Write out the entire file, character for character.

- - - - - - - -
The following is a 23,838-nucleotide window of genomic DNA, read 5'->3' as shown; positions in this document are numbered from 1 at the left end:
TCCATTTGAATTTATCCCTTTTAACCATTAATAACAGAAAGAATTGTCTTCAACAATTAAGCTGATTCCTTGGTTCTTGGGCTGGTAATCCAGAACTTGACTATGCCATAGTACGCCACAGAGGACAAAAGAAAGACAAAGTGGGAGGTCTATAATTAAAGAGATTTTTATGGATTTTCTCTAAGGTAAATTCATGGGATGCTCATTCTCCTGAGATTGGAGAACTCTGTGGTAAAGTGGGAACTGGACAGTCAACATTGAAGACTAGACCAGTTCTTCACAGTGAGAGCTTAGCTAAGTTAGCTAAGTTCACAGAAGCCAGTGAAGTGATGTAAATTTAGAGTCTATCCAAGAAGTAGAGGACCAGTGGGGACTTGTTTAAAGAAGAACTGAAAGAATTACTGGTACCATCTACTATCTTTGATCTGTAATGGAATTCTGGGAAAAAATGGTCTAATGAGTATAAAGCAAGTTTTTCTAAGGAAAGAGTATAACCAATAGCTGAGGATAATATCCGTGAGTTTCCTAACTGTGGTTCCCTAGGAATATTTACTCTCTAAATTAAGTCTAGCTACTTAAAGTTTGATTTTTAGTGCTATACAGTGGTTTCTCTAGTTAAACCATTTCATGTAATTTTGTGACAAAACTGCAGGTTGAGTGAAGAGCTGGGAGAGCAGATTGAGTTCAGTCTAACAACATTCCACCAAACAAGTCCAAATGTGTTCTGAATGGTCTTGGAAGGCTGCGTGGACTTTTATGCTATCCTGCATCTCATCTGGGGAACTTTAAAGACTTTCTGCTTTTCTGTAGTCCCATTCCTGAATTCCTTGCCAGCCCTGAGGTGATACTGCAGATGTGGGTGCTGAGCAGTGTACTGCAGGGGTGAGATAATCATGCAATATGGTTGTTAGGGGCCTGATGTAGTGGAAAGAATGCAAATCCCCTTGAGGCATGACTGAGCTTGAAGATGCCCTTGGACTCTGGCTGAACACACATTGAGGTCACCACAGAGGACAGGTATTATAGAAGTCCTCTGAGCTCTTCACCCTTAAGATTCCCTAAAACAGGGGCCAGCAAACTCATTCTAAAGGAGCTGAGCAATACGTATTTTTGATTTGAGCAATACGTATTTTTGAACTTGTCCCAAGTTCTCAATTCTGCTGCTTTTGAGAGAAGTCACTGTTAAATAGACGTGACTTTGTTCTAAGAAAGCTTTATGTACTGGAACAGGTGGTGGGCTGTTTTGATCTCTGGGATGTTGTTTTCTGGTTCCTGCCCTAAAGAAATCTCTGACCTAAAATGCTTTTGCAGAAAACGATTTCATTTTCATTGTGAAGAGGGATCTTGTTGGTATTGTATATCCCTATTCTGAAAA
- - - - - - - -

The following is a 23,838-nucleotide window of genomic DNA, read 5'->3' as shown; positions in this document are numbered from 1 at the left end:
TCCATTTGAATTTATCCCTTTTAACCATTAATAACAGAAAGAATTGTCTTCAACAATTAAGCTGATTCCTTGGTTCTTGGGCTGGTAATCCAGAACTTGACTATGCCATAGTACGCCACAGAGGACAAAAGAAAGACAAAGTGGGAGGTCTATAATTAAAGAGATTTTTATGGATTTTCTCTAAGGTAAATTCATGGGATGCTCATTCTCCTGAGATTGGAGAACTCTGTGGTAAAGTGGGAACTGGACAGTCAACATTGAAGACTAGACCAGTTCTTCACAGTGAGAGCTTAGCTAAGTTAGCTAAGTTCACAGAAGCCAGTGAAGTGATGTAAATTTAGAGTCTATCCAAGAAGTAGAGGACCAGTGGGGACTTGTTTAAAGAAGAACTGAAAGAATTACTGGTACCATCTACTATCTTTGATCTGTAATGGAATTCTGGGAAAAAATGGTCTAATGAGTATAAAGCAAGTTTTTCTAAGGAAAGAGTATAACCAATAGCTGAGGATAATATCCGTGAGTTTCCTAACTGTGGTTCCCTAGGAATATTTACTCTCTAAATTAAGTCTAGCTACTTAAAGTTTGATTTTTAGTGCTATACAGTGGTTTCTCTAGTTAAACCATTTCATGTAATTTTGTGACAAAACTGCAGGTTGAGTGAAGAGCTGGGAGAGCAGATTGAGTTCAGTCTAACAACATTCCACCAAACAAGTCCAAATGTGTTCTGAATGGTCTTGGAAGGCTGCGTGGACTTTTATGCTATCCTGCATCTCATCTGGGGAACTTTAAAGACTTTCTGCTTTTCTGTAGTCCCATTCCTGAATTCCTTGCCAGCCCTGAGGTGATACTGCAGATGTGGGTGCTGAGCAGTGTACTGCAGGGGTGAGATAATCATGCAATATGGTTGTTAGGGGCCTGATGTAGTGGAAAGAATGCAAATCCCCTTGAGGCATGACTGAGCTTGAAGATGCCCTTGGACTCTGGCTGAACACACATTGAGGTCACCACAGAGGACAGGTATTATAGAAGTCCTCTGAGCTCTTCACCCTTAAGATTCCCTAAAACAGGGGCCAGCAAACTCATTCTAAAGGAGCTGAGCAATACGTATTTTTGATTTGAGCAATACGTATTTTTGAACTTGTCCCAAGTTCTCAATTCTGCTGCTTTTGAGAGAAGTCACTGTTAAATAGACGTGACTTTGTTCTAAGAAAGCTTTATGTACTGGAACAGGTGGTGGGCTGTTTTGATCTCTGGGATGTTGTTTTCTGGTTCCTGCCCTAAAGAAATCTCTGACCTAAAATGCTTTTGCAGAAAACGATTTCATTTTCATTGTGAAGAGGGATCTTGTTGGTATTGTATATCCCTATTCTGAAAA